Explosive radiation of Cape Verde Conus, a marine species flock

Authors

  • THOMAS F. DUDA JR,

    Corresponding author
    1. Naos Marine Laboratory, Smithsonian Tropical Research Institute, Apartado 2072, Balboa Ancon, Republic of Panamá,
    2. Department of Biology, University of Washington, Seattle WA 98195, USA,
      Thomas F. Duda, Jr., Tel. 734-764-2358; E-mail: tfduda@umich.edu
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  • EMILIO ROLÁN

    1. Museo de Historia Natural, Campus Universitario Sur, 15782 Santiago de Compostela, Spain
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Thomas F. Duda, Jr., Tel. 734-764-2358; E-mail: tfduda@umich.edu

Abstract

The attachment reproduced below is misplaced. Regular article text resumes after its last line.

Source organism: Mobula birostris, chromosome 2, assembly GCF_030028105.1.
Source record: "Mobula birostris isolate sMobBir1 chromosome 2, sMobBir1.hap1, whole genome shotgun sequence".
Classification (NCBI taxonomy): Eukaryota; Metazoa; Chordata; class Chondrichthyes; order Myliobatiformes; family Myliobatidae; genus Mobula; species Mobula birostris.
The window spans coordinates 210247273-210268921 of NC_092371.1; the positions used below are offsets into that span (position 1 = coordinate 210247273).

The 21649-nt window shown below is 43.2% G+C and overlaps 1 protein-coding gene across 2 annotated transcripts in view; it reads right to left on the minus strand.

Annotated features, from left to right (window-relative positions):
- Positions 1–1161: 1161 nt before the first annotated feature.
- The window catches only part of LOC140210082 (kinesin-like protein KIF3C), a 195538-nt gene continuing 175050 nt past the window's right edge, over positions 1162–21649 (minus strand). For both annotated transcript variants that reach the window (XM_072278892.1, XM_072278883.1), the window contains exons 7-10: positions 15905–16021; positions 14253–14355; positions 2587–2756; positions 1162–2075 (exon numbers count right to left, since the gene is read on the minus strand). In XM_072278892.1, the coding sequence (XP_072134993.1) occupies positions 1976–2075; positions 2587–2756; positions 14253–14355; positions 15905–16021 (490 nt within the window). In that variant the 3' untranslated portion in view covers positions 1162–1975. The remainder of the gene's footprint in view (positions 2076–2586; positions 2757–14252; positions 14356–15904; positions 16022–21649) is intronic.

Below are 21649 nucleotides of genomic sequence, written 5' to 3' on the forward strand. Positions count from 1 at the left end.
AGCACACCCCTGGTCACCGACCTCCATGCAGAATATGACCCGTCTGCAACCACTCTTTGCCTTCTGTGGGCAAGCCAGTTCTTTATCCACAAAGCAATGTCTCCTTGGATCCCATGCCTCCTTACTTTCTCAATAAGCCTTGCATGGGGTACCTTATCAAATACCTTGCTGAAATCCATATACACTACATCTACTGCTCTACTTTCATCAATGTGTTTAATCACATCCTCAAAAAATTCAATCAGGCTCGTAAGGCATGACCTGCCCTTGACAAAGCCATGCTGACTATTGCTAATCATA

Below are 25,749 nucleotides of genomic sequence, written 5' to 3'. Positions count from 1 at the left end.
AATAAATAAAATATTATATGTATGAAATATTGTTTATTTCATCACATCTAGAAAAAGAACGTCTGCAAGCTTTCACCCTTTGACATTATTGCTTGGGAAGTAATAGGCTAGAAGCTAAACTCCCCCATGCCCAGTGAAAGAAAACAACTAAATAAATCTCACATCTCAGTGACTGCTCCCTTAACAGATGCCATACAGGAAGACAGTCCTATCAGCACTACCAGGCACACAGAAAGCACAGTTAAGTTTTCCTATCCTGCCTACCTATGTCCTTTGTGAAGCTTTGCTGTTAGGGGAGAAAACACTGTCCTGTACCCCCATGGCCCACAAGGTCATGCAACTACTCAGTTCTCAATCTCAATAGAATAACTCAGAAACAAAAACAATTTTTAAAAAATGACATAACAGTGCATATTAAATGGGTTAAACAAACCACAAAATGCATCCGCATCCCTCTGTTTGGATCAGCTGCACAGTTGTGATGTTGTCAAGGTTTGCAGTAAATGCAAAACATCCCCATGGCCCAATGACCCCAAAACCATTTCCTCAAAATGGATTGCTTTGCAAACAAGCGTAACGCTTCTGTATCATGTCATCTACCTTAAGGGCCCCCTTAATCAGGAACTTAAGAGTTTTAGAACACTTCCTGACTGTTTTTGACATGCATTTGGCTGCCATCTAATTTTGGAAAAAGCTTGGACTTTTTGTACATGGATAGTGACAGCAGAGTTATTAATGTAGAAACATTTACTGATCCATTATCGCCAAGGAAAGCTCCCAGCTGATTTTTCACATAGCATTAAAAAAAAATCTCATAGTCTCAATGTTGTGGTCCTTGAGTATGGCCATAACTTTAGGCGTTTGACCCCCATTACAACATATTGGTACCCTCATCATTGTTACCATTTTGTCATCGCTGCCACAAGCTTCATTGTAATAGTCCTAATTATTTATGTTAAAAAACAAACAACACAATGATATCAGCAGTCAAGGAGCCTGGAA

Nearly 50 species of the marine gastropod genus Conus are restricted to the Cape Verde archipelago. This unusual concentration of endemics within a single set of oceanic islands is extremely uncharacteristic of marine taxa. Here we used phylogenetic analyses of 90 Conus species, including 30 endemics from Cape Verde, to reveal the relationships and origins of the endemic Cape Verde Conus. Results show that these species group in two distinct clades and represent a marine species flock that is restricted to a very narrowly confined geographical area. Species’ originations occurred in exceptionally limited parts of the archipelago and in some cases radiations took place solely within single islands. Finally, comparison of levels of divergence between Cape Verde endemics and other Conus species suggests that the radiation of Conus in Cape Verde occurred during the last few million years.

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